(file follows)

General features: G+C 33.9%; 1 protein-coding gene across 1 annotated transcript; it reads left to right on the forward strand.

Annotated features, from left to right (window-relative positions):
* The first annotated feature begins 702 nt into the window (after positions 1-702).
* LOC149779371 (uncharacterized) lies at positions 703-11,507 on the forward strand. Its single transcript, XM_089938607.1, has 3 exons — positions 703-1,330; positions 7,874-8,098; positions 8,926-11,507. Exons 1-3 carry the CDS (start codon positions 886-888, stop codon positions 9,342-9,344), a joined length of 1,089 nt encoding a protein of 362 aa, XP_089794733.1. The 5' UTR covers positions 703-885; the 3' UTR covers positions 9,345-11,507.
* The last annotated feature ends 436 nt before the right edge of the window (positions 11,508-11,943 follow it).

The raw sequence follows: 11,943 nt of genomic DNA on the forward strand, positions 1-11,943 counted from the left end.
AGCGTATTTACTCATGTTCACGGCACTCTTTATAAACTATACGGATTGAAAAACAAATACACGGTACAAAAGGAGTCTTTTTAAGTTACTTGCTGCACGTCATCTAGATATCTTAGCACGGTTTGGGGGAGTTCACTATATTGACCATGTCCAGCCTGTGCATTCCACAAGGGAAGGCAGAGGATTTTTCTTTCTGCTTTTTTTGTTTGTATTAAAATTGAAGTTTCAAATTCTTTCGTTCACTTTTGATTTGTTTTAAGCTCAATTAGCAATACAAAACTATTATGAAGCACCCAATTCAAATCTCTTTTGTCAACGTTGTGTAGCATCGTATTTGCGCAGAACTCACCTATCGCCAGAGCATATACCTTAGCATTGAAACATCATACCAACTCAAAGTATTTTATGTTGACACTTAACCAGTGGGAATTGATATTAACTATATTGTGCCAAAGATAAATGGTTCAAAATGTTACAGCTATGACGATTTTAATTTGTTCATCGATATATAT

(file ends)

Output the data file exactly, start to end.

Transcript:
General features: G+C 33.9%; 1 protein-coding gene across 1 annotated transcript; it reads left to right on the forward strand.

Annotated features, from left to right (window-relative positions):
* The first annotated feature begins 702 nt into the window (after positions 1-702).
* LOC149779371 (uncharacterized) lies at positions 703-11,507 on the forward strand. Its single transcript, XM_089938607.1, has 3 exons — positions 703-1,330; positions 7,874-8,098; positions 8,926-11,507. Exons 1-3 carry the CDS (start codon positions 886-888, stop codon positions 9,342-9,344), a joined length of 1,089 nt encoding a protein of 362 aa, XP_089794733.1. The 5' UTR covers positions 703-885; the 3' UTR covers positions 9,345-11,507.
* The last annotated feature ends 436 nt before the right edge of the window (positions 11,508-11,943 follow it).

The raw sequence follows: 11,943 nt of genomic DNA on the forward strand, positions 1-11,943 counted from the left end.
AGCGTATTTACTCATGTTCACGGCACTCTTTATAAACTATACGGATTGAAAAACAAATACACGGTACAAAAGGAGTCTTTTTAAGTTACTTGCTGCACGTCATCTAGATATCTTAGCACGGTTTGGGGGAGTTCACTATATTGACCATGTCCAGCCTGTGCATTCCACAAGGGAAGGCAGAGGATTTTTCTTTCTGCTTTTTTTGTTTGTATTAAAATTGAAGTTTCAAATTCTTTCGTTCACTTTTGATTTGTTTTAAGCTCAATTAGCAATACAAAACTATTATGAAGCACCCAATTCAAATCTCTTTTGTCAACGTTGTGTAGCATCGTATTTGCGCAGAACTCACCTATCGCCAGAGCATATACCTTAGCATTGAAACATCATACCAACTCAAAGTATTTTATGTTGACACTTAACCAGTGGGAATTGATATTAACTATATTGTGCCAAAGATAAATGGTTCAAAATGTTACAGCTATGACGATTTTAATTTGTTCATCGATATATAT